How Curious!

How Curious! Graduate Student Research Series

Event Date

1003 Kemper Hall

How Curious! offers graduate students in master's and Ph.D. programs in the College of Engineering an opportunity to present their research findings and engage in scholarly discussions with their peers and faculty members. The goal is to foster collaboration, encourage intellectual exchange and support the professional development of our graduate student community.


Mansha Dubey, Materials Science and Engineering

Presenting: Humidity driven response of charge carrier lifetimes in halide perovskites
Halide perovskites are strong contenders in becoming the next leading photovoltaic and light emitting technology. Despite the strong promise, the lack of stability under long-term exposure to environmental stressors such as heat, humidity, and illumination remains an obstacle in the wide scale adoption of perovskites as solar cells. Trap states in the electronic band structure due to the presence of defects can limit charge carrier mobilities inhibiting the performance of optoelectronic devices. We investigate the impact of relative humidity on the minority carrier lifetimes of Cs/FA metal halide families of compositions by means of in situ time-resolved photoluminescence. We demonstrate enhancement in charge carrier lifetimes with increasing exposure to relative humidity from ~10ns to ~100ns, at very low fluences where trap-mediated effects are most prominent, indicating passivation of defects and consequent elimination of trap states. Additionally, we explore the effects of changing the halide composition from I to Br on the carrier lifetimes. Our results reveal shorter lifetimes in Br rich films suggesting lower crystallinity and higher density of trap states compared to I rich films. Upon exposure to humidity, Br rich films exhibit a more profound increase in lifetime showing a stronger interaction with water. This work provides critical insight into the dependence of charge carrier recombination on interactions with moisture in hybrid I-Br tunable perovskites.

Bio: Mansha is a third-year Ph.D. student in the Materials Science and Engineering department, advised by Prof. Marina Leite. Her research focuses on the charge carrier dynamics in halide perovskites studied through optical characterization.

Yuankai Zhu, Mechanical and Aerospace Engineering

Presenting: Scheduling and Trajectory Planning for Multiarm Harvesters
Facing seasonal labor shortages in California, particularly in the hand harvesting of fresh fruits and vegetables, this project proposes efficient scheduling and motion planning algorithms for multi-arm robotic fruit harvesters as a cost-effective replacement for human labor. The key to reducing costs lies in optimizing the robots' picking speed and efficiency, which can be compromised by non-uniform fruit distributions and the potential underutilization of robotic arms. This study addresses these challenges by integrating high-level scheduling with low-level collision-free motion planning within a bi-level optimization framework, traditionally approached separately due to their complexity.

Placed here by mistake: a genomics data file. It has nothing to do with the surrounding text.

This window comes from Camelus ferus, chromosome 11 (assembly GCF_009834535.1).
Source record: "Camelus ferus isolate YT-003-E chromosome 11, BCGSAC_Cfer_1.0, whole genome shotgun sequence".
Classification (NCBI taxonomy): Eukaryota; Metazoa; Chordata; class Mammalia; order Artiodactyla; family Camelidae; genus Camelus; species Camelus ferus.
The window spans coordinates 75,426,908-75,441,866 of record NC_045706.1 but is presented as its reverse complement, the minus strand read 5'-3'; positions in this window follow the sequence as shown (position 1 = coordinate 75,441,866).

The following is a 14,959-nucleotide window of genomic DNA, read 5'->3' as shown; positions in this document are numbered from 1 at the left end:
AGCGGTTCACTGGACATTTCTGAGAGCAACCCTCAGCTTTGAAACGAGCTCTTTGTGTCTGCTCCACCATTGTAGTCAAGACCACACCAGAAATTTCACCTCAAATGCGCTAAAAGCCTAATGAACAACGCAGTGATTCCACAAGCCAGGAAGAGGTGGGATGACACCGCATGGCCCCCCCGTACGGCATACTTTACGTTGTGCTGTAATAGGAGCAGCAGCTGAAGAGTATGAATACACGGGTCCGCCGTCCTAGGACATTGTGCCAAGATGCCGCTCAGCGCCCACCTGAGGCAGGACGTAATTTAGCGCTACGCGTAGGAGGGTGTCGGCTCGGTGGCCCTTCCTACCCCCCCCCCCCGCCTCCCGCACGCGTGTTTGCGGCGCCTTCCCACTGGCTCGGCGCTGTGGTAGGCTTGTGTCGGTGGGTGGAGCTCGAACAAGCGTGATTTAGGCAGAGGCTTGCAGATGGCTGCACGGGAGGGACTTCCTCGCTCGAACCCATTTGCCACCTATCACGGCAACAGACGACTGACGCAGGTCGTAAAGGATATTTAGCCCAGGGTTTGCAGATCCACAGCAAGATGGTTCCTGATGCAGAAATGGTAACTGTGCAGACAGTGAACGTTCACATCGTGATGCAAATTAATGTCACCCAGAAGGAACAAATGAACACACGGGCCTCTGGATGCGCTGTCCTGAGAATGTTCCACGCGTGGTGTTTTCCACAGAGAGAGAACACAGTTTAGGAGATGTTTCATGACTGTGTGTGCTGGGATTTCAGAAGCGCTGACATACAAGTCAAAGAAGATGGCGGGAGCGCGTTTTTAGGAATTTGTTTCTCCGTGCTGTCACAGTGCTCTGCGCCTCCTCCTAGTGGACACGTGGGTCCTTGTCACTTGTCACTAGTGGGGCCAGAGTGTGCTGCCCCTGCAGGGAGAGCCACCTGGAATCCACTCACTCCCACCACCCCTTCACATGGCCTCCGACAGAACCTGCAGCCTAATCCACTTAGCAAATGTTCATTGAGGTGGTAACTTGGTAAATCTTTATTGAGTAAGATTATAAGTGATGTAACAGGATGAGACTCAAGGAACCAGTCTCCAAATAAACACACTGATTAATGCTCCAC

Bio: Yuankai Zhu is a third-year Ph.D. student in the Department of Mechanical and Aerospace Engineering, advised by Professor Stavros Vougioukas. Their research focuses on autonomy in agriculture. Yuankai is also interested in UAVs, autonomous vehicles and robotics.

Siddharth Sonti, Chemical Engineering

Presenting: Elucidating the fluxionality and dynamics of zeolite-confied Au nanoclusters using machine learning potentials
Sub-nanometric clusters (NCs) of transition metal (TM) atoms, typically consisting of fewer than 15 atoms, have exhibited remarkable catalytic activity in various industrial reactions. However, these NCs are thermodynamically unstable and susceptible to deactivation due to sintering. Previous experiments have proposed zeolites as effective structural scaffolds to stabilize small NCs. However, key physiochemical phenomena such as fluxionality and diffusion properties of such zeolite-confined TM NCs (TM@zeolites) are not well understood. The central challenge is the steep computational cost associated with performing sufficiently long ab initio molecular dynamics (AIMD) simulations. As a step towards addressing this challenge, we developed a self-adaptive workflow that leverages two state-of-the-art machine learning potential (MLP) packages (i.e., SchNetPack and neuroevolution potential) to develop an accurate, robust, and transferable MLP for a prototypical Au@zeolite system. The resulting MLP, which is shown to be transferable across several other zeolites and various temperatures, is used to determine the free energy landscape and the corresponding rates for the diffusion of gold NCs in LTA zeolites

Bio: Siddharth joined UC Davis as a PhD student after finishing his B.S. in Chemical Engineering from the Institute of Chemical Technology, Mumbai in 2022. He is co-advised by Prof. Surl-Hee (Shirley) Ahn and Prof. Ambarish Kulkarni. His current research is centered on the integration of machine learning and enhanced sampling methods to investigate a range of catalytic and enzyme systems, with a particular emphasis on developing sustainable technologies.